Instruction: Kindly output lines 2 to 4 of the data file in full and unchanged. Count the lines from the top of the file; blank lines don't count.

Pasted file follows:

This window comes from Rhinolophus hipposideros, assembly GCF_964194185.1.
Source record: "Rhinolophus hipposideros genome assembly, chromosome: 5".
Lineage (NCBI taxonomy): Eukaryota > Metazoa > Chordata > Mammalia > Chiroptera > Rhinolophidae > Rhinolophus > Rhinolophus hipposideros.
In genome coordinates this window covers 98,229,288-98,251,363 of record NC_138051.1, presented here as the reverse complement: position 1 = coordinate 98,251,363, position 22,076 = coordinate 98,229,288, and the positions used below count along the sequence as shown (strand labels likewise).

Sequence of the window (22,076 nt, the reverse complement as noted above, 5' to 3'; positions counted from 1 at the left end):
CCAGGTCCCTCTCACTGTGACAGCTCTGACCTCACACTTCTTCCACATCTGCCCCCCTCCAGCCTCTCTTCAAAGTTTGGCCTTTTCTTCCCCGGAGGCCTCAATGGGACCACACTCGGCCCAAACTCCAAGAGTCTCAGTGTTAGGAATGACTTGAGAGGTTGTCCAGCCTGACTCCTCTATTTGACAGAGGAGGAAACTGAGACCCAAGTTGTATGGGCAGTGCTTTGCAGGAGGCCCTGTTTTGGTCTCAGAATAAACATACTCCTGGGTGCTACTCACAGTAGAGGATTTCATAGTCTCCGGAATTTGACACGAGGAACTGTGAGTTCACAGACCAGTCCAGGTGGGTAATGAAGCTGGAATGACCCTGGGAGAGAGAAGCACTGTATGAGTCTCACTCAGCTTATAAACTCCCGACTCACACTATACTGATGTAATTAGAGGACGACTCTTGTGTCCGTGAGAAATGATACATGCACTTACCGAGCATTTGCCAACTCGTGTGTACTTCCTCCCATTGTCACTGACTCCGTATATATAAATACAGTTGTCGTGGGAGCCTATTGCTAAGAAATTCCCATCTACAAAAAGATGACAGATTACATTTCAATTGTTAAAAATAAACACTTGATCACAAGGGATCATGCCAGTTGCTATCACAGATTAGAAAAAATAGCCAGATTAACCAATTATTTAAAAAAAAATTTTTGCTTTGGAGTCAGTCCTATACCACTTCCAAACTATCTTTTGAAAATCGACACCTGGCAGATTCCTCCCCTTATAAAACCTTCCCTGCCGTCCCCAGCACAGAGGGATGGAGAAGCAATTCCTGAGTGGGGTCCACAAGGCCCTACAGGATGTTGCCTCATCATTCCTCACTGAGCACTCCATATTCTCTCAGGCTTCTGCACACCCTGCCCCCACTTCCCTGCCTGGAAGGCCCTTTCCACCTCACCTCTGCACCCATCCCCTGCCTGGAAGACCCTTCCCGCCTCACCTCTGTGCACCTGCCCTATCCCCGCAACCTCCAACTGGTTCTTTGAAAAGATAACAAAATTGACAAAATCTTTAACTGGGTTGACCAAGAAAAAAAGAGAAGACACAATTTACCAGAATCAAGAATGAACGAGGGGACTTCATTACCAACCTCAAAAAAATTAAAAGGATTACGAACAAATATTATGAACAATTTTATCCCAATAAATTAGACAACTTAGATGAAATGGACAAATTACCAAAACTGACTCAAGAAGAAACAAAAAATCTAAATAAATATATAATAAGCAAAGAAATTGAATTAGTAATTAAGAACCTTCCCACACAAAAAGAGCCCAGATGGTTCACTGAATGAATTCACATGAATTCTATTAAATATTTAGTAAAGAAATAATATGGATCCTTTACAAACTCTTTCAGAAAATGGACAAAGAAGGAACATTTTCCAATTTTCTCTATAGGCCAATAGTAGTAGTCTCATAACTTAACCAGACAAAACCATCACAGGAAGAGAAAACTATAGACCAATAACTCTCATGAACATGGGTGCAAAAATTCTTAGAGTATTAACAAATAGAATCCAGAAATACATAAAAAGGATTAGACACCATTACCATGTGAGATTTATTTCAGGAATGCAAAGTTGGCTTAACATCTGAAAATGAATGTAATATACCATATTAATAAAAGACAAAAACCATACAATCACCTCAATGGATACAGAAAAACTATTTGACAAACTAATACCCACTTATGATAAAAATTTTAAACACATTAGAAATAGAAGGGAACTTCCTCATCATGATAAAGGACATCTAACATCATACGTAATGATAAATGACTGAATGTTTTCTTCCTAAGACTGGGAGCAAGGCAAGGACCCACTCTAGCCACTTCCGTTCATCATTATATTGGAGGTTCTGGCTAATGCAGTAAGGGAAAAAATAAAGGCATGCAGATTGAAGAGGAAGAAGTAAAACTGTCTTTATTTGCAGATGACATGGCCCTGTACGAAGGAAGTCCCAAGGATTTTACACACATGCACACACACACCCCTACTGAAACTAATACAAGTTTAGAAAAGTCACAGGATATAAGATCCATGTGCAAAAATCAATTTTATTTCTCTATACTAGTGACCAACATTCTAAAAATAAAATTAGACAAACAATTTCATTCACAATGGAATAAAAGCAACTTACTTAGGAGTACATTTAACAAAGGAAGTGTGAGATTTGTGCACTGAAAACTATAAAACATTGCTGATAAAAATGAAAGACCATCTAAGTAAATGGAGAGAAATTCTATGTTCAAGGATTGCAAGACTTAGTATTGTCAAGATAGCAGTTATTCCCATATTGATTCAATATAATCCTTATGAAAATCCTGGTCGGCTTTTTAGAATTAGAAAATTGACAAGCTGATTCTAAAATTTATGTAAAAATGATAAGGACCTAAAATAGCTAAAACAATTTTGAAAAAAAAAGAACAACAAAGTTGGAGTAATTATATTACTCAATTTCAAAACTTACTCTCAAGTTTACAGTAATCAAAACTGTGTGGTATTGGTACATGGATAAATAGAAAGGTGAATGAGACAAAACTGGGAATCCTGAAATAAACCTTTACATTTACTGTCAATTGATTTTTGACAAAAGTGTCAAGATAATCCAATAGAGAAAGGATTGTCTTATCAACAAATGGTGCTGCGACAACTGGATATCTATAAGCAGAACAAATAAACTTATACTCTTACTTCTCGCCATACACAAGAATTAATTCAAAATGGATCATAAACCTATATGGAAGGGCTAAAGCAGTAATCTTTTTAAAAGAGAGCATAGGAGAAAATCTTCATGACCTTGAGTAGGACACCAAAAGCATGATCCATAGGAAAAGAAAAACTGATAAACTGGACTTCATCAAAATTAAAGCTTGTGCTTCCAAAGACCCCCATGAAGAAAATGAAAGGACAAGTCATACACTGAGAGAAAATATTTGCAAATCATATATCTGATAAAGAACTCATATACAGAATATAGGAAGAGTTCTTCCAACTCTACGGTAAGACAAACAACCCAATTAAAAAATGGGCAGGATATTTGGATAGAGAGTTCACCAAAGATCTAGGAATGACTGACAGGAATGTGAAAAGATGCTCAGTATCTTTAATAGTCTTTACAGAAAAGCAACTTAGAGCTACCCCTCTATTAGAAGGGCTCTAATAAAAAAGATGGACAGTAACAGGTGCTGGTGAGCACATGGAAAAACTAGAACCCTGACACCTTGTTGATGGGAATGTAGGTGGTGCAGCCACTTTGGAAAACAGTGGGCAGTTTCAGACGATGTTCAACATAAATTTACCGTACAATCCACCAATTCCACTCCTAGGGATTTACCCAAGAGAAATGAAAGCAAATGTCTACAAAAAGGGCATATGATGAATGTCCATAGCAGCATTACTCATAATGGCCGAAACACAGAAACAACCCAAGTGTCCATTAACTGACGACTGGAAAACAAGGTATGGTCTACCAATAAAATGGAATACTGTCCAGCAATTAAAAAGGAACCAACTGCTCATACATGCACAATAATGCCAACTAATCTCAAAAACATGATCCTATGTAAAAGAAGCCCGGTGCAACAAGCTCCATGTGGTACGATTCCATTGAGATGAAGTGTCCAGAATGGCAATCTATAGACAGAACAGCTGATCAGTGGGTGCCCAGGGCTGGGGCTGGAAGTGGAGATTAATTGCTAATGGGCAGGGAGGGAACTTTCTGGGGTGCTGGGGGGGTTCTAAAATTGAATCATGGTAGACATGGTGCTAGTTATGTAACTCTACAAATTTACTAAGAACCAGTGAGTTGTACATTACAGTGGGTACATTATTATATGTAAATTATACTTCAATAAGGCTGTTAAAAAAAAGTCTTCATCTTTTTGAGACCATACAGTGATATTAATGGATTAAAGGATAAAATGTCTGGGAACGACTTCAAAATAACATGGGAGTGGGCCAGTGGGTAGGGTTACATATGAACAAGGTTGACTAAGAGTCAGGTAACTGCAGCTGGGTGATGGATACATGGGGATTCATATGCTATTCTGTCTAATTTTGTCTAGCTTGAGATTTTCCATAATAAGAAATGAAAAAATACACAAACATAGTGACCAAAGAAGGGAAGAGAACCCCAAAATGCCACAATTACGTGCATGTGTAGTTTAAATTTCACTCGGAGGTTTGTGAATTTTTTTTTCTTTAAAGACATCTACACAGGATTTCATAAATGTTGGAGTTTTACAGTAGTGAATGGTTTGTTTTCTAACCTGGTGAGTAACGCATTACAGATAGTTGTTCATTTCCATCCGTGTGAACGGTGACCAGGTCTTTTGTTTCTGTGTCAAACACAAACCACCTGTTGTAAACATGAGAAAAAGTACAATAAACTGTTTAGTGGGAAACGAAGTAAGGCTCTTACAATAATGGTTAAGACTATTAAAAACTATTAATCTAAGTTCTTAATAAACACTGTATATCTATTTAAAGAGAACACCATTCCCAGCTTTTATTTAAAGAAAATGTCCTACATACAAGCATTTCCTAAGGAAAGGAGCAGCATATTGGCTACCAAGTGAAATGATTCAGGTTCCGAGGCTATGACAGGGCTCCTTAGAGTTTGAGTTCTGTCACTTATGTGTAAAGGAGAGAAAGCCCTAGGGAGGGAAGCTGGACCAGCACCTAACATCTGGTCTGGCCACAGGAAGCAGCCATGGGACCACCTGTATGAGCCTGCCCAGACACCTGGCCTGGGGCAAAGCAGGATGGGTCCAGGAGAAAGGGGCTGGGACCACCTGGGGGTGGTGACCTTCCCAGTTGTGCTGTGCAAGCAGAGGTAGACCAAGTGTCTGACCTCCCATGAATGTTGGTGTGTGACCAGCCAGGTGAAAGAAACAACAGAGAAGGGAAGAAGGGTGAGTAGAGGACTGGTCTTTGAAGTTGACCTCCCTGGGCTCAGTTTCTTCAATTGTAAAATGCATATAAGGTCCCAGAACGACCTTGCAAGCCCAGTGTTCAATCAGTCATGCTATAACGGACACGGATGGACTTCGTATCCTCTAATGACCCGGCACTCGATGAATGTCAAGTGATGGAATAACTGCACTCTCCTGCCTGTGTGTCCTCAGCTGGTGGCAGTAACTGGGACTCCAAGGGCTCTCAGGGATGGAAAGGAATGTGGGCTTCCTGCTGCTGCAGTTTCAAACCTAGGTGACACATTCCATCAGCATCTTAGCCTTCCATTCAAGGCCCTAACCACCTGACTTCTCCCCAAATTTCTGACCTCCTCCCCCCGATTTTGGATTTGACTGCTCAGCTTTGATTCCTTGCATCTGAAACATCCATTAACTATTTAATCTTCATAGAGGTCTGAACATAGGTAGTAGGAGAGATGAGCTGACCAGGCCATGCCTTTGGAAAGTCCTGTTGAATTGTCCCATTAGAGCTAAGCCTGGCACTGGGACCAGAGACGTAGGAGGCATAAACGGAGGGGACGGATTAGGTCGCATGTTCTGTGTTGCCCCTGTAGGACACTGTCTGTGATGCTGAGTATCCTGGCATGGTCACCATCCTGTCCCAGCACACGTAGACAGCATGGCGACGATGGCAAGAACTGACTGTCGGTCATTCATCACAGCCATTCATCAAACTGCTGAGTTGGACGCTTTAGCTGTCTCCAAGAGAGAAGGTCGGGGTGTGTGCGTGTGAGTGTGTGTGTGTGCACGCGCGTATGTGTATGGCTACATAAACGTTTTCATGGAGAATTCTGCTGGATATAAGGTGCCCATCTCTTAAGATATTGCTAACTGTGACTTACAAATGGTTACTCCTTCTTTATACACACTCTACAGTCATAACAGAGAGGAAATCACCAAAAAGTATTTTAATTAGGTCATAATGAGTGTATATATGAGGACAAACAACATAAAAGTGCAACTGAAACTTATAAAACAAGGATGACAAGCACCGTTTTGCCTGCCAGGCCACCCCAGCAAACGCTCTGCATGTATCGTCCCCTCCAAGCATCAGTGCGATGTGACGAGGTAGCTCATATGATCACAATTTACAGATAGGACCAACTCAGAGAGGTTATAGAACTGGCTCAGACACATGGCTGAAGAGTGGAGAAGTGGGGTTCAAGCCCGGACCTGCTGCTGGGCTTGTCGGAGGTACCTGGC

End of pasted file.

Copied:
Source record: "Rhinolophus hipposideros genome assembly, chromosome: 5".
Lineage (NCBI taxonomy): Eukaryota > Metazoa > Chordata > Mammalia > Chiroptera > Rhinolophidae > Rhinolophus > Rhinolophus hipposideros.
In genome coordinates this window covers 98,229,288-98,251,363 of record NC_138051.1, presented here as the reverse complement: position 1 = coordinate 98,251,363, position 22,076 = coordinate 98,229,288, and the positions used below count along the sequence as shown (strand labels likewise).